The advent of challenger banks, including nubank, N26 and Banco Original has also boosted industry competition levels. Through their offerings, these players aim to reach the unbanked, opening up access to global ecommerce and gradually creating a more inclusive financial system for various consumer groups.
Locally relevant payment methods are essential
Consumers in the region also favor local payment methods when it comes to ecommerce, which have a market share of 36%. This is not the only unique feature in regards to customers’ ecommerce spending behavior in Brazil either. Sixty percent of ecommerce purchases are made by using at least two instalments and only 38% of adults hold a credit card.
What’s more, while the opportunities are vast, local taxation, regulation and higher fraud present challenges which may affect the process of starting and operating a business at a country level. All of this makes the ecommerce market very local, demanding a deep understanding of the financial ecosystem and specific payments solutions tailored to Brazilian preferences.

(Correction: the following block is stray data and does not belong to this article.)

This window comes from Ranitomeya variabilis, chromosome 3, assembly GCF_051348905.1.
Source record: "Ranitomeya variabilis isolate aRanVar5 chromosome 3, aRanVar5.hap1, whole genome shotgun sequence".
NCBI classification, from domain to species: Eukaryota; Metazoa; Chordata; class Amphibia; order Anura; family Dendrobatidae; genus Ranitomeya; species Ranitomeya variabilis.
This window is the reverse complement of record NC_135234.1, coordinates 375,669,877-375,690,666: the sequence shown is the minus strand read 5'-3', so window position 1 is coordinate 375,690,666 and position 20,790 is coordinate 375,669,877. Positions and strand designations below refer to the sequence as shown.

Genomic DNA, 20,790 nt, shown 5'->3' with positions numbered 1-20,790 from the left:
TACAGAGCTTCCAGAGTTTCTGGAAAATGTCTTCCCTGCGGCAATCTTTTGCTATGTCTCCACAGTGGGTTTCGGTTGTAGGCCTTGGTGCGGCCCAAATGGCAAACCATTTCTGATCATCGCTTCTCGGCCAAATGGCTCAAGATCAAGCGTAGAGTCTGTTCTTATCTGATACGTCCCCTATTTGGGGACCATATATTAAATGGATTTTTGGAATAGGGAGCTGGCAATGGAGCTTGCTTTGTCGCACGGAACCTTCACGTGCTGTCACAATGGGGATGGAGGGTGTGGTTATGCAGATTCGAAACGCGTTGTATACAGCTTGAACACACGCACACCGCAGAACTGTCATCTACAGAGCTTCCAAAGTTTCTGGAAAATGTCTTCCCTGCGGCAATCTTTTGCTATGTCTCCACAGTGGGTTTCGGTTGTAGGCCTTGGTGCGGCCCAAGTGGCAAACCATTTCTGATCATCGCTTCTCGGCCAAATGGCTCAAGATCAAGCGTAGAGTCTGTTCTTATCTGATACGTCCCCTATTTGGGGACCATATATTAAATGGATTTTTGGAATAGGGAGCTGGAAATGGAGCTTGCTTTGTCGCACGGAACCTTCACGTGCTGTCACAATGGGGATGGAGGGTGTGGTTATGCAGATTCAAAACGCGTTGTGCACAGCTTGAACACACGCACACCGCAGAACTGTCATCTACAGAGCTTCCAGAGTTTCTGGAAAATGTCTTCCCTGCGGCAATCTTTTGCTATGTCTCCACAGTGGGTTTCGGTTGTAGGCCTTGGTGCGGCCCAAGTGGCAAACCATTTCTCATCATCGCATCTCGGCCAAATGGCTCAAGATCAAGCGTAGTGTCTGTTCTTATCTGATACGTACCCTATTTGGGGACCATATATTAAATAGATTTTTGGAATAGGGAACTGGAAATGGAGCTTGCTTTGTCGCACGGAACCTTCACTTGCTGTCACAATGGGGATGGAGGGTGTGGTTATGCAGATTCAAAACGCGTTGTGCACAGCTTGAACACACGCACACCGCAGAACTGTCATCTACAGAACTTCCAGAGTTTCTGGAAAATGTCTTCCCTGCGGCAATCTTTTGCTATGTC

How consumers are purchasing goods
‘Invisible’ payments is a key trend in Brazil. More consumers are using digital platforms and subscription services in the region, such as Uber, Spotify and Netflix. These brands have made payments much easier, with the entire process taking place in the background, without any effort required from consumers.
Meanwhile QR code payments show huge potential to replace physical wallets, offering consumers improved speed and security. In fact, a study in 2019 (Novos Meios de Pagamento) found that 17% of those consumers surveyed are now using QR codes for payments in retail stores – up from 0% the year before.